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Amid Pressure and Ardent Support, Penslar Mulled Stepping Down from Harvard Antisemitism Task Force

History professor Derek J. Penslar saw an outpouring of support from students and faculty as he weighed stepping down as co-chair of the presidential task force on antisemitism amid fierce criticism.
History professor Derek J. Penslar saw an outpouring of support from students and faculty as he weighed stepping down as co-chair of the presidential task force on antisemitism amid fierce criticism. By Michael Gritzbach
By Tilly R. Robinson and Neil H. Shah, Crimson Staff Writers

History professor Derek J. Penslar considered stepping down as co-chair of the presidential task force on antisemitism following backlash from high-profile critics as faculty and students rallied to his defense.

“Of course anyone would ask themselves if they should continue,” Penslar, a prominent scholar of Jewish history, wrote in a statement. “I am grateful for the outpouring of support I have received from my colleagues and students, and from President Garber, and I remain committed to helping advance the important work of this task force.”

Interim President Alan M. Garber ’76 tapped Penslar, who directs Harvard’s Center for Jewish Studies, to co-lead the task force on Friday. His appointment was quickly slammed by leading Harvard critics including former Harvard President Lawrence H. Summers, billionaire donor Bill A. Ackman ’88, and Rep. Elise M. Stefanik ’06 (R-N.Y.), who accused him of being too soft on campus antisemitism and overly critical of Israel.

As a result, one faculty member familiar with the situation said, Penslar discussed the prospect of stepping down as co-chair in conversations with other Harvard faculty, who urged him to stay on.

Following the onslaught of criticism, scholars of Judaism and Jewish history from across higher education, as well as Penslar’s Harvard colleagues and former students, voiced their support for the professor across at least five letters and statements in recent days.

On Wednesday, 226 scholars of Jewish studies issued a public statement supporting Penslar’s appointment calling him “an enthusiastic supporter and invaluable interlocutor for generations of scholars based in Israel and other countries.”

“Indeed, it is hard to think of many North American academics who have contributed more to the development of the study of Jewish history and of Israeli society over the past few decades than Derek Penslar,” the scholars wrote.

A group of 21 current and former students who had worked with or studied under Penslar published an open letter supporting Penslar on Medium Tuesday, arguing that “his measured and thorough analysis of Jewish history and Zionism” makes him uniquely positioned to effectively lead Harvard’s efforts against antisemitism.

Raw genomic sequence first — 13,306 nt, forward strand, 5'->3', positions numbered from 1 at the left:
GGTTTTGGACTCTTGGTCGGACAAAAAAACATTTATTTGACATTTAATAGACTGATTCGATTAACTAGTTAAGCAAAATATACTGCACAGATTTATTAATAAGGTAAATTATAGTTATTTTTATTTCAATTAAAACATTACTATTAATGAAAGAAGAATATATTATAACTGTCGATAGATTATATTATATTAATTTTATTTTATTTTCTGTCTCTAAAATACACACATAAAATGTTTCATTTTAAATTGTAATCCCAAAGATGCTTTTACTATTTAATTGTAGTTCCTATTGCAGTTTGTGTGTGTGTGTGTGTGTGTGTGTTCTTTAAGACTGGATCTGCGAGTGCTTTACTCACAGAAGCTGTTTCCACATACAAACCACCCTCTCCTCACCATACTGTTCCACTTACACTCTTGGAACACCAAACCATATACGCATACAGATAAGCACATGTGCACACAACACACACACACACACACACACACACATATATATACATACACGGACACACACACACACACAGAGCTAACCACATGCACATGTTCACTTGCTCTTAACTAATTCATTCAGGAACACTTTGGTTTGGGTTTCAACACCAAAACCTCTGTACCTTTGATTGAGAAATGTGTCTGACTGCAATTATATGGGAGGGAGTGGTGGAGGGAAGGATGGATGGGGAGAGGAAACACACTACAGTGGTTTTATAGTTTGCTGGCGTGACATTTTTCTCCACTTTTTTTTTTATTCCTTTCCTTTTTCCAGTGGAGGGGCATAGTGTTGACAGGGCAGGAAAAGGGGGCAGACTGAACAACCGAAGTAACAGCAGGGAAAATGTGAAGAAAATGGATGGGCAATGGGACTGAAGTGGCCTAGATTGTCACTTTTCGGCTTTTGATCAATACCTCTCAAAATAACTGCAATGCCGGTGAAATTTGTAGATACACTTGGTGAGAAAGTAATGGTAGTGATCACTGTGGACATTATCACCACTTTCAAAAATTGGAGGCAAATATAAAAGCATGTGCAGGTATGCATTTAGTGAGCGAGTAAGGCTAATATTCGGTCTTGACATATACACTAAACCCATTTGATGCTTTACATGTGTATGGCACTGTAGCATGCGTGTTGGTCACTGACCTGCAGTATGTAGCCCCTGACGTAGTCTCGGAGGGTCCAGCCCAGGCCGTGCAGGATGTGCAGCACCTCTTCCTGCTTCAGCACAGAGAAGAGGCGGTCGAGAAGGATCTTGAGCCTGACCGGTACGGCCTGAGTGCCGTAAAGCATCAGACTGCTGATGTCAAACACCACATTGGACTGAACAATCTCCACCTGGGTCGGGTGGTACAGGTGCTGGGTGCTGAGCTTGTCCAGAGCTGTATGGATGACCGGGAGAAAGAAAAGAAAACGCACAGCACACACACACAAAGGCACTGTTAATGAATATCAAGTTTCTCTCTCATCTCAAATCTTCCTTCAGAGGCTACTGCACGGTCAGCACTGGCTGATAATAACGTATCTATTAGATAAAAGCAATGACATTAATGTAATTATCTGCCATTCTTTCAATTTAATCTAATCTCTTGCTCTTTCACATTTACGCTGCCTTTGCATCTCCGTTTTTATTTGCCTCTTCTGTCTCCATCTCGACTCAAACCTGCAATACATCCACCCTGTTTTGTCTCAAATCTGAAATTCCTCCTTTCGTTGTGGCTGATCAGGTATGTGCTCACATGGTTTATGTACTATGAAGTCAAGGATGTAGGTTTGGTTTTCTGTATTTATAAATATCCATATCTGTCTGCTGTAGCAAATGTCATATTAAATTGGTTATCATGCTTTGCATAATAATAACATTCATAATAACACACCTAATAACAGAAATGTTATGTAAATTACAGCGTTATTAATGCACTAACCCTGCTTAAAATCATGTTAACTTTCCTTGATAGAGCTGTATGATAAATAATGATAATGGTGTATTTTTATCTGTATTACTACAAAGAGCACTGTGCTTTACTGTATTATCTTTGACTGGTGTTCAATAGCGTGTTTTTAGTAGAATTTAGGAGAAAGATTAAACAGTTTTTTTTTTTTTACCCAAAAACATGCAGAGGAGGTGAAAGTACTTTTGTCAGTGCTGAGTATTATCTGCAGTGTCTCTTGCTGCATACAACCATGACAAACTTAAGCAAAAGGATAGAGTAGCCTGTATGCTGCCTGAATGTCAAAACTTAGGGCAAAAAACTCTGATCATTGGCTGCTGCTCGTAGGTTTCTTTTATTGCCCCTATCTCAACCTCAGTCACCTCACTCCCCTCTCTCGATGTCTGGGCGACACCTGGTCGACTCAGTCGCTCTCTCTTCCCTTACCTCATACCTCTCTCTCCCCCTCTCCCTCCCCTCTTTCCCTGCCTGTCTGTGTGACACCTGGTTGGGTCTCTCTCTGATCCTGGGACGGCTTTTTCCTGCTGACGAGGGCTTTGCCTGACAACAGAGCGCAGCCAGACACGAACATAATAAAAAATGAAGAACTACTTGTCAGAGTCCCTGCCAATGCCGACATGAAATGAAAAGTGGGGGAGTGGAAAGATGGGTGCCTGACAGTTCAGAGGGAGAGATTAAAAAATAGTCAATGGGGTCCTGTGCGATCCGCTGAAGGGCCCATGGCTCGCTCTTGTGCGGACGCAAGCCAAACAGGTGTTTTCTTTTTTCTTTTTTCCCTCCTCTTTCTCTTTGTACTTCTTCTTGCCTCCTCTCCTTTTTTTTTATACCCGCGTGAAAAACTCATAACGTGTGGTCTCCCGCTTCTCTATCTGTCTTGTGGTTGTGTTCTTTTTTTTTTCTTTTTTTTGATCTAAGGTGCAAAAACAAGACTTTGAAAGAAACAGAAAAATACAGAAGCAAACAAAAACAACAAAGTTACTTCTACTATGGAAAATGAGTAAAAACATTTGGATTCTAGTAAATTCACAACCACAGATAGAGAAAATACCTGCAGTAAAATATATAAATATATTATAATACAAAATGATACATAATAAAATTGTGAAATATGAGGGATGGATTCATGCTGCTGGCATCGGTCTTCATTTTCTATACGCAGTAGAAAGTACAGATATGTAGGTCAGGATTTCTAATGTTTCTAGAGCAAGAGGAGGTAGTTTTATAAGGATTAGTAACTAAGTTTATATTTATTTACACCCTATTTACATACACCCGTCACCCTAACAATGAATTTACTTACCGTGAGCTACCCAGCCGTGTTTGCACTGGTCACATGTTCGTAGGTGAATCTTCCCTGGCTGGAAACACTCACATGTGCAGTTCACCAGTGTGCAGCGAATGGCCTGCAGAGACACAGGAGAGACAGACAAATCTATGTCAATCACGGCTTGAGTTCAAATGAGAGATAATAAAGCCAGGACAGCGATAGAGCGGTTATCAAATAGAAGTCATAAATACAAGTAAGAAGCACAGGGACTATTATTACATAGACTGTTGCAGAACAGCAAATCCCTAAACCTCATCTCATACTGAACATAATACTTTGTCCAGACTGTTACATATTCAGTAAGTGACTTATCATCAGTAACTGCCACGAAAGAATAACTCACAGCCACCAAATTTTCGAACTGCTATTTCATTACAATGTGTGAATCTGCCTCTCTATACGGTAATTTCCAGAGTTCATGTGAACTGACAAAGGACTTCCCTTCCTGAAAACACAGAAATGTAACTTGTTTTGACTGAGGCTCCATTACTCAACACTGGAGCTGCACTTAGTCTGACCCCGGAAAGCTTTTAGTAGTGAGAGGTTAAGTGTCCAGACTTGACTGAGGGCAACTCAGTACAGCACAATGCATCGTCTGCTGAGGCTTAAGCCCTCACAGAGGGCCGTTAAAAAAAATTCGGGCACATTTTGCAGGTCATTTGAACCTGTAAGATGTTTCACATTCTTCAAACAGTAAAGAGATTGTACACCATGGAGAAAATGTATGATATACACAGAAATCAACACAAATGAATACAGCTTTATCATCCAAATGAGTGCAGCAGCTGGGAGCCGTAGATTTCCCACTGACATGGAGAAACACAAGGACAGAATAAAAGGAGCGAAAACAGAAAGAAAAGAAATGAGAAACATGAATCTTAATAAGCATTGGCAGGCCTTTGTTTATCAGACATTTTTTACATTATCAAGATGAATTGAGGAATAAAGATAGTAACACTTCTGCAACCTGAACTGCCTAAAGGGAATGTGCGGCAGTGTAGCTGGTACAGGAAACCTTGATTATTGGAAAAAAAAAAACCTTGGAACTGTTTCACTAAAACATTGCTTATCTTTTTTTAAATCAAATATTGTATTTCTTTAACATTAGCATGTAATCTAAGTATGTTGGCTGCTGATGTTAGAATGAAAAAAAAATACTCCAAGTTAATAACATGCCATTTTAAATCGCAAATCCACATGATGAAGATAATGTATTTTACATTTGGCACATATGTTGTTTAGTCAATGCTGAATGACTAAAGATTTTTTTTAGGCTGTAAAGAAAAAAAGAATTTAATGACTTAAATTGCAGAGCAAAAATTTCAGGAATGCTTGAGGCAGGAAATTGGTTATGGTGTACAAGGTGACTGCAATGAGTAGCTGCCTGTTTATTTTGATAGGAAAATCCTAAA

“Over the past days, we have been heartbroken to see the exceptional reputation and character of Dr. Penslar questioned in service of political ends,” they wrote.

“Not only do these attacks pervert the unparalleled assiduousness and ingenuity of Dr. Penslar’s scholarship, but they also undermine the goal of Harvard’s antisemitism task force more broadly: to understand how antisemitism is manifesting on Harvard’s campus — and what more we might do to prevent it,” they added.

Amid the criticism, Penslar’s book “Zionism: An Emotional State,” was named a finalist for the 2023 National Jewish Book Award in an announcement Wednesday from the Jewish Book Council. Lines from the book were cited by some critics, including Anti-Defamation League CEO Jonathan A. Greenblatt, as evidence Penslar was unfit to lead the task force.

Other statements supporting Penslar were circulated by a group of 17 Boston-area rabbis, a group of 29 scholars — including nine Harvard graduate students and researchers — of Jewish studies, and the American Academy for Jewish Research.

In a letter to Garber shared with The Crimson, the leaders of the Council on Academic Freedom at Harvard declined to take a stance on whether Penslar was the “right choice” for the co-chair position, but argued it would “violate the principles of academic freedom to remove a scholar as chair of a committee solely because some members of the community or public are offended by the views he or she has expressed.”

—Staff writer Tilly R. Robinson can be reached at tilly.robinson@thecrimson.com.

—Staff writer Neil H. Shah can be reached at neil.shah@thecrimson.com. Follow him on X @neilhshah15.

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ReligionFASHistoryFront FeatureFaculty NewsAlan GarberFeatured ArticlesLeadership Crisis